As summer approaches, scientists are trying to predict whether sea temperatures around New Zealand will reach the record levels they did last year.
Scientists at the National Institute of Water and Atmospheric Research (NIWA) are keeping an eye on sea temperatures, as this time last year a "marine heatwave" event was "well and truly underway".
But NIWA meteorologist Ben Noll says climate patterns have been more variable this year, telling Newshub on Monday that as it stands right now, "last year was in a different league compared to this year".
"It is warmer than average out there around New Zealand and in the Tasman Sea but compared to this time last year it's a far cry from that point," he said. The marine heatwave developed in November 2017, and peaked in December 2017 to January 2018.
New Zealand recorded its hottest January on record this year, and a Tasman Sea marine heatwave is said to have played a large part. The last one happened in 1934-35, but this period has been warmer by 0.4degC because of climate change.
"Typically, we're used to experiencing heatwaves on land - but in this case it was happening in the ocean, which can certainly happen with the right characteristics of the climate," said Mr Noll.
What causes them? Lots of sunshine, he says. "The sun can heat up the surface of the ocean and the more sunny days you have the more heating can occur."
"A second factor is light winds. It means that the ocean can be quite still and not very choppy. When the ocean is not very choppy it means that the cooler water that sits beneath the ocean surface can't get churned up to the top."
The long-term trend is that sea temperatures will continue to warm up over time and that "fits in the mould of climate change that we're experiencing warmer oceans on earth and I think the Tasman Sea is part of that grander scheme," said Mr Noll.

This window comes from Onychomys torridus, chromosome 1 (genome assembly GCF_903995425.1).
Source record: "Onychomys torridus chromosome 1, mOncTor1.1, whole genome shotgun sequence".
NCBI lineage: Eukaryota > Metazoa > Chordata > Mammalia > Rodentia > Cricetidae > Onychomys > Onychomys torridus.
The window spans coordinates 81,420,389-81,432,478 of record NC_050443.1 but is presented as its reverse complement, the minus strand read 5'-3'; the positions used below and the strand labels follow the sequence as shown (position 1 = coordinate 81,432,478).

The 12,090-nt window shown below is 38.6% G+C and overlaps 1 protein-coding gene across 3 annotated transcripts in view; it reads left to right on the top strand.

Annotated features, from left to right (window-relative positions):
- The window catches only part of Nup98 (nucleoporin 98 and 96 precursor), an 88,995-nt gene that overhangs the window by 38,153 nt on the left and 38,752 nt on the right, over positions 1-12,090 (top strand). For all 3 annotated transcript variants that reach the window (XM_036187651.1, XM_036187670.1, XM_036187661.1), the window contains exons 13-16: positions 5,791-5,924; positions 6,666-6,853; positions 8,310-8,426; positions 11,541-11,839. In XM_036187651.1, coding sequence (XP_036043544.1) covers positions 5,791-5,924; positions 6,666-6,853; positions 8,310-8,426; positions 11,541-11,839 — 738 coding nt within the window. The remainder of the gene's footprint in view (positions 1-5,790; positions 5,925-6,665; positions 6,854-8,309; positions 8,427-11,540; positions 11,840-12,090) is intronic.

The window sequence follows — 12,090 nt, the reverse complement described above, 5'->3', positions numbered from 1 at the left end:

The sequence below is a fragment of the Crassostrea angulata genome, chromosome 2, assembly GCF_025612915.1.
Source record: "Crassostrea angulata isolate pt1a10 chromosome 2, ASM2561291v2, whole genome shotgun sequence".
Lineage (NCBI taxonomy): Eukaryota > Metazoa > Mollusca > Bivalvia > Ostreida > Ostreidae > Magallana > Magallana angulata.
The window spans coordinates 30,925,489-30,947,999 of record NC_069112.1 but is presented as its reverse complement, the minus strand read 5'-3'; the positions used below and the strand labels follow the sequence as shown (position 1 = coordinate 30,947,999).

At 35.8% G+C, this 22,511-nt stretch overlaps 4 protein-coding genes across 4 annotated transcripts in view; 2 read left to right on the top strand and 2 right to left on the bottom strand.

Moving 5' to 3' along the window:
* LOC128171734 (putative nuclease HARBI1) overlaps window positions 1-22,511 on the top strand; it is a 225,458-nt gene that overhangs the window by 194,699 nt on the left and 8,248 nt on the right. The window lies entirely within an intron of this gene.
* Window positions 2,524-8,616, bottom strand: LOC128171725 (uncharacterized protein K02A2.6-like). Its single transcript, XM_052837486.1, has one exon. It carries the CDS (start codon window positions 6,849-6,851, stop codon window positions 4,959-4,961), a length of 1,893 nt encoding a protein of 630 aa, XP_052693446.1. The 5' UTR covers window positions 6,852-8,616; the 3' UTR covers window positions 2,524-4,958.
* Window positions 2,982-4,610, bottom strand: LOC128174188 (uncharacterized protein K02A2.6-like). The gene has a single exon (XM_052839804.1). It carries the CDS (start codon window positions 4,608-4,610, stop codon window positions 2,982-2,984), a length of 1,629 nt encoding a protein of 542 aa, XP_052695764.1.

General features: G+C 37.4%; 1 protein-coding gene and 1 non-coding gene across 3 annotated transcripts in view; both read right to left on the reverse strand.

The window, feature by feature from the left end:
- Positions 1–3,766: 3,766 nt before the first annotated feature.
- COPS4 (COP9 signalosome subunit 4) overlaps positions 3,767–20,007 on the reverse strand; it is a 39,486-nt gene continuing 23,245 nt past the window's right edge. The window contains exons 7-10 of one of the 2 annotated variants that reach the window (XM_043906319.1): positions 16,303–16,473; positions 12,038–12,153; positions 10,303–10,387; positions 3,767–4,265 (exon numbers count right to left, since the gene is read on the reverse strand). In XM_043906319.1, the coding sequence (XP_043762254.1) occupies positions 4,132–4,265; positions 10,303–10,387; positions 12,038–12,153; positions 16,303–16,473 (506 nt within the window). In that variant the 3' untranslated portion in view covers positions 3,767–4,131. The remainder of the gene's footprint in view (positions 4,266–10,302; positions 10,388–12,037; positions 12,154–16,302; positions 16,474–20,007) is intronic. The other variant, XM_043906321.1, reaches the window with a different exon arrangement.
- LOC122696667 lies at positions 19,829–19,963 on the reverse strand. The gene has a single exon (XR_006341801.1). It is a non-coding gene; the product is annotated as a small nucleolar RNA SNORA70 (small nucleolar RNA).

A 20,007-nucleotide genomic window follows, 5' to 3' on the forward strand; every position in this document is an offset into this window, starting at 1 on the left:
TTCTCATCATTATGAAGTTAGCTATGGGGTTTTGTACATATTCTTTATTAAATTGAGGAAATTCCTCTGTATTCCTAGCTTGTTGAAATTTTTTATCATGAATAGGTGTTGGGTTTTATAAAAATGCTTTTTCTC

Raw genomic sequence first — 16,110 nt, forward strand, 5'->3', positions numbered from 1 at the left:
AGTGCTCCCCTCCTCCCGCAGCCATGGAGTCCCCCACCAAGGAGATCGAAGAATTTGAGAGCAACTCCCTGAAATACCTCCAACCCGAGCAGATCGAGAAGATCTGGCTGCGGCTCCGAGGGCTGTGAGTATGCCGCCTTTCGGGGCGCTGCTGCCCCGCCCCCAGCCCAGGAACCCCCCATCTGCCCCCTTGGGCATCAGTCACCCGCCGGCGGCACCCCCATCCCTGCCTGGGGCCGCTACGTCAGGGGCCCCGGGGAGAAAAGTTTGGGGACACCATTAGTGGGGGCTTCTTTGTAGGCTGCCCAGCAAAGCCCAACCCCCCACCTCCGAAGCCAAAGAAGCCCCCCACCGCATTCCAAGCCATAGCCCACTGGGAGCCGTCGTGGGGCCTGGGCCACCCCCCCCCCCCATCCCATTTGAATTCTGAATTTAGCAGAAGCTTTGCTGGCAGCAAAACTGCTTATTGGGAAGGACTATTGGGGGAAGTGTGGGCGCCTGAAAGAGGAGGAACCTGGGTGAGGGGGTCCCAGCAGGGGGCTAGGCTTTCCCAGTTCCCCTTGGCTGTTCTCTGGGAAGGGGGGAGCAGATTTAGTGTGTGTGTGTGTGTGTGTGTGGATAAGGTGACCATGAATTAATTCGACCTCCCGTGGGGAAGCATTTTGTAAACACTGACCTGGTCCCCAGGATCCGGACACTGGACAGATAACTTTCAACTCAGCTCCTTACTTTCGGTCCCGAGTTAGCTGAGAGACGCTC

"That doesn't mean that it can't get cold for a month, but the long-term trend is certainly for warming seas, not only in the Tasman, but around the world."
It's not expected to get to an extreme level that we saw last year anytime soon. However, Mr Noll expects there to be another in a couple of years or even decades.
"The conditions that came together last year to produce the marine heatwave were rather spectacular and hadn't quite occurred to that magnitude in many decades. In fact, one of our scientists here at NIWA, Dr Brett Mullan, compared it to something that happened in 1934-1935.
"The perfect storm of conditions for this heat wave in the ocean occurred last year and it certainly doesn't look like that's on the cards here for the start of this summer."
Do marine heatwaves relate to El Niño?
El Niño and marine heatwaves are "two very different things", says Mr Noll.
"El Niño takes place in the tropical Pacific and near the equator so many thousands of kilometres away from us in New Zealand.
"Marine heatwaves and El Niño are generally unrelated, however El Niño can bring more wind that blows from the southwest or west and that can lead to a cooler Tasman Sea."
He said it's unusual to have a warm Tasman Sea during such a weather event.
"They usually bring about a cooler Tasman Sea, but in this case it is above average so maybe that speaks to the flavour of this El Niño being a bit unusual."
Mr Noll said last month there was now an 80 percent chance an El Niño will happen this summer, which he said could see drier-than-normal conditions.